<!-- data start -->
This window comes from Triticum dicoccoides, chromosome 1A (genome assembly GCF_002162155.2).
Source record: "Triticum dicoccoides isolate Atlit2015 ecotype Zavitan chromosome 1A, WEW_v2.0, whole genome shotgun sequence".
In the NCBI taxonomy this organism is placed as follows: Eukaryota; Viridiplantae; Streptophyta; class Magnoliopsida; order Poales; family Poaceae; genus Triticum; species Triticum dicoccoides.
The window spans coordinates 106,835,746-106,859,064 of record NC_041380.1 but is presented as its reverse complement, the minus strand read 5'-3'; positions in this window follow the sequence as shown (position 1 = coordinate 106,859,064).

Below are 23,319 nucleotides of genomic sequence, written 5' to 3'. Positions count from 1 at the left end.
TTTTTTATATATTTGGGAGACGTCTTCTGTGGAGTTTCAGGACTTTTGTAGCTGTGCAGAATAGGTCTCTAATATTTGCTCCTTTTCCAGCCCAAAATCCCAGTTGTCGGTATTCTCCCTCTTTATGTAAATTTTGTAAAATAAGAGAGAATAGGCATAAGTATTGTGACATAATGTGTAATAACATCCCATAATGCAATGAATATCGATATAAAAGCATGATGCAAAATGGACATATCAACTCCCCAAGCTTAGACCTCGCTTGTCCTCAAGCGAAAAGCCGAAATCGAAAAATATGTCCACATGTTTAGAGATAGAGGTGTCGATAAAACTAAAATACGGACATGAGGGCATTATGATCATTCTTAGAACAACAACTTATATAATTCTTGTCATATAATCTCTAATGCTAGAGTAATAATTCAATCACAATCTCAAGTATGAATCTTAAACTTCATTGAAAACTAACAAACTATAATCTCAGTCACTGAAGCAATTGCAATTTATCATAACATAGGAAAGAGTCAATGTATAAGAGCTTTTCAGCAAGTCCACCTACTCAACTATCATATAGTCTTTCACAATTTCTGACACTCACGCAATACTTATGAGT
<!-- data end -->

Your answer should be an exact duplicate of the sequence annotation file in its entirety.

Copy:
This window comes from Triticum dicoccoides, chromosome 1A (genome assembly GCF_002162155.2).
Source record: "Triticum dicoccoides isolate Atlit2015 ecotype Zavitan chromosome 1A, WEW_v2.0, whole genome shotgun sequence".
In the NCBI taxonomy this organism is placed as follows: Eukaryota; Viridiplantae; Streptophyta; class Magnoliopsida; order Poales; family Poaceae; genus Triticum; species Triticum dicoccoides.
The window spans coordinates 106,835,746-106,859,064 of record NC_041380.1 but is presented as its reverse complement, the minus strand read 5'-3'; positions in this window follow the sequence as shown (position 1 = coordinate 106,859,064).

Below are 23,319 nucleotides of genomic sequence, written 5' to 3'. Positions count from 1 at the left end.
TTTTTTATATATTTGGGAGACGTCTTCTGTGGAGTTTCAGGACTTTTGTAGCTGTGCAGAATAGGTCTCTAATATTTGCTCCTTTTCCAGCCCAAAATCCCAGTTGTCGGTATTCTCCCTCTTTATGTAAATTTTGTAAAATAAGAGAGAATAGGCATAAGTATTGTGACATAATGTGTAATAACATCCCATAATGCAATGAATATCGATATAAAAGCATGATGCAAAATGGACATATCAACTCCCCAAGCTTAGACCTCGCTTGTCCTCAAGCGAAAAGCCGAAATCGAAAAATATGTCCACATGTTTAGAGATAGAGGTGTCGATAAAACTAAAATACGGACATGAGGGCATTATGATCATTCTTAGAACAACAACTTATATAATTCTTGTCATATAATCTCTAATGCTAGAGTAATAATTCAATCACAATCTCAAGTATGAATCTTAAACTTCATTGAAAACTAACAAACTATAATCTCAGTCACTGAAGCAATTGCAATTTATCATAACATAGGAAAGAGTCAATGTATAAGAGCTTTTCAGCAAGTCCACCTACTCAACTATCATATAGTCTTTCACAATTTCTGACACTCACGCAATACTTATGAGT